Till riotous longing rest in me!
Ah! let not hope be still distraught,
But find in her its gracious goal,
Whose speech Truth knows not from her thought
Nor Love her body from her soul.

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Sudden Light

I have been here before,
   But when or how I cannot tell:
  I know the grass beyond the door, 
   The sweet keen smell, 
The sighing sound, the lights around the shore.

  You have been mine before,-- 
   How long ago I may not know: 
  But just when at that swallow's soar
   Your neck turn'd so, 
Some veil did fall,--I knew it all of yore.

  Has this been thus before? 
   And shall not thus time's eddying flight
  Still with our lives our love restore
   In death's despite, 
And day and night yield one delight once more?

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When do I see thee most, beloved one?
When in the light the spirits of mine eyes
Before thy face, their altar, solemnize
The worship of that Love through thee made known?
Or when in the dusk hours (we two alone)
Close-kissed and eloquent of still replies
Thy twilight-hidden glimmering visage lies,
And my soul only sees thy soul its own?

O love, my love! if I no more should see
Thyself, nor on the earth the shadow of thee,
Nor image of thine eyes in any spring,--
How then should sound upon Life's darkening slope
The ground-whirl of the perished leaves of Hope,
The wind of Death's imperishable wing?

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Genius in Beauty

Beauty like hers is genius. Not the call
Of Homer's or of Dante's heart sublime,--
Not Michael's hand furrowing the zones of time,--
Is more with compassed mysteries musical;
Nay, not in Spring's Summer's sweet footfall
More gathered gifts exuberant Life bequeaths
Than doth this sovereign face, whose love-spell breathes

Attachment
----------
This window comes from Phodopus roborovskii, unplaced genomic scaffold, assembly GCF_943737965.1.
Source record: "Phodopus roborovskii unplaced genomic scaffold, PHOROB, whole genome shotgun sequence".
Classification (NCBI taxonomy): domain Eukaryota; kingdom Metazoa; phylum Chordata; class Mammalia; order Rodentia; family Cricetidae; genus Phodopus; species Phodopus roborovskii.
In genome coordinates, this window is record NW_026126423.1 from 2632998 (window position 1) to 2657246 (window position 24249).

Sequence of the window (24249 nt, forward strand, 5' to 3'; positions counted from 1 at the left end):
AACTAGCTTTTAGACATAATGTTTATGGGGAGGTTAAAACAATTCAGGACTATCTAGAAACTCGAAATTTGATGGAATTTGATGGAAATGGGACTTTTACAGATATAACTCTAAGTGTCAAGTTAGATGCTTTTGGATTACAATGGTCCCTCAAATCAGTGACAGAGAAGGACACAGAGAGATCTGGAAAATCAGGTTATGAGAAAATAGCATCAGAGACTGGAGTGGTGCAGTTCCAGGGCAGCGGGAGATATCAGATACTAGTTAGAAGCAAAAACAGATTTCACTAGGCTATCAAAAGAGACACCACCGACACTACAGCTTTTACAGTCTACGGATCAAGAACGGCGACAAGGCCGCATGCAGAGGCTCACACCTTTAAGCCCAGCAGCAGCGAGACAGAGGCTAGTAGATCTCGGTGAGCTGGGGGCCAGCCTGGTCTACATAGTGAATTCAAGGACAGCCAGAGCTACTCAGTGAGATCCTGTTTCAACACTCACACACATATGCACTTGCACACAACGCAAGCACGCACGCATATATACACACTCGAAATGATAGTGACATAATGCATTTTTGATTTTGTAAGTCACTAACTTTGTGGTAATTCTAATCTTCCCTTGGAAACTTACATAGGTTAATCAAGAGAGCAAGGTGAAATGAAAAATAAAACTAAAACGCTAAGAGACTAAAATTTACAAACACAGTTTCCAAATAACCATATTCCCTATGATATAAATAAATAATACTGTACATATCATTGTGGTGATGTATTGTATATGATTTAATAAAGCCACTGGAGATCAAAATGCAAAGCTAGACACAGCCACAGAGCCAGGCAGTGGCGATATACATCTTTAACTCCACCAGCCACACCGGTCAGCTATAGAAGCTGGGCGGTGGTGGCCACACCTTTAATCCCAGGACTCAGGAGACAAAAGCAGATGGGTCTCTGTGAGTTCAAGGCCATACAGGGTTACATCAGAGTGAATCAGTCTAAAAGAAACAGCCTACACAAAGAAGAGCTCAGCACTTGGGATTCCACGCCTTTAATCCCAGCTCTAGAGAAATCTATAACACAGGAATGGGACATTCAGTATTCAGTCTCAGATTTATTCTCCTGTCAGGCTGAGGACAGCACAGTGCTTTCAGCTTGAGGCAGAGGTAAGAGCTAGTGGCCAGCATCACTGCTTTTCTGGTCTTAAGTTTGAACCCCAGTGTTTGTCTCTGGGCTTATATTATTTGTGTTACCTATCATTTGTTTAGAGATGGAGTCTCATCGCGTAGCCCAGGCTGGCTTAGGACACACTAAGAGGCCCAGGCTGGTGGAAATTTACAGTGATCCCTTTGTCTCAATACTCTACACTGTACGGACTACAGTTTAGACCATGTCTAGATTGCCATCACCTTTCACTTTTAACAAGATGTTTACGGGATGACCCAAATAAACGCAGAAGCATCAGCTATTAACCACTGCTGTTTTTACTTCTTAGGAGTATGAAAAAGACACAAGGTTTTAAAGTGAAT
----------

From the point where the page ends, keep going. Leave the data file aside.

Even from its shadowed contour on the wall.

As many men are poets in their youth,
But for one sweet-strung soul the wires prolong
Even through all change the indomitable song;
So in likewise the envenomed years, whose tooth
Rends shallower grace with ruin void of ruth,
Upon this beauty's power shall wreak no wrong.

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Sweet dimness of her loosened hair's downfall
About thy face; her sweet hands round thy head
In gracious fostering union garlanded;
Her tremulous smiles; her glances' sweet recall
Of love; her murmuring sighs memorial;
Her mouth's culled sweetness by thy kisses shed
On cheeks and neck and eyelids, and so led
Back to her mouth which answers there for all:--

What sweeter than these things, except the thing
In lacking which all these would lose their sweet:--
The confident heart's still fervour; the swift beat
And soft subsidence of the spirit's wing,
Then when it feels, in cloud-girt wayfaring,
The breath of kindred plumes against its feet?

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Severed Selves

Two separate divided silences,
Which, brought together, would find loving voice;
Two glances which together would rejoice
In love, now lost like stars beyond dark trees;
Two hands apart whose touch alone gives ease;
Two bosoms which, heart-shrined with mutual flame,
Would, meeting in one clasp, be made the same;
Two souls, the shores wave-mocked of sundering seas:--

Such are we now. Ah! may our hope forecast
Indeed one hour again, when on this stream
Of darkened love once more the light shall gleam?--
An hour how slow to come, how quickly past,--
Which blooms and fades, and only leaves at last,
Faint as shed flowers, the attenuated dream.

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Silent Noon

Your hands lie open in the long fresh grass,--
The finger-points look through like rosy blooms:
Your eyes smile peace. The pasture gleams and glooms
'Neath billowing skies that scatter and amass.
All round our nest, far as the eye can pass,
Are golden kingcup-fields with silver edge
Where the cow-parsley skirts the hawthorn-hedge.
'Tis visible silence, still as the hour-glass.

Deep in the sun-searched growths the dragon-fly
Hangs like a blue thread loosened from the sky:--
So this wing'd hour is dropt to us from above.
Oh! clasp we to our hearts, for deathless dower,
This close-companioned inarticulate hour
When twofold silence was the song of love.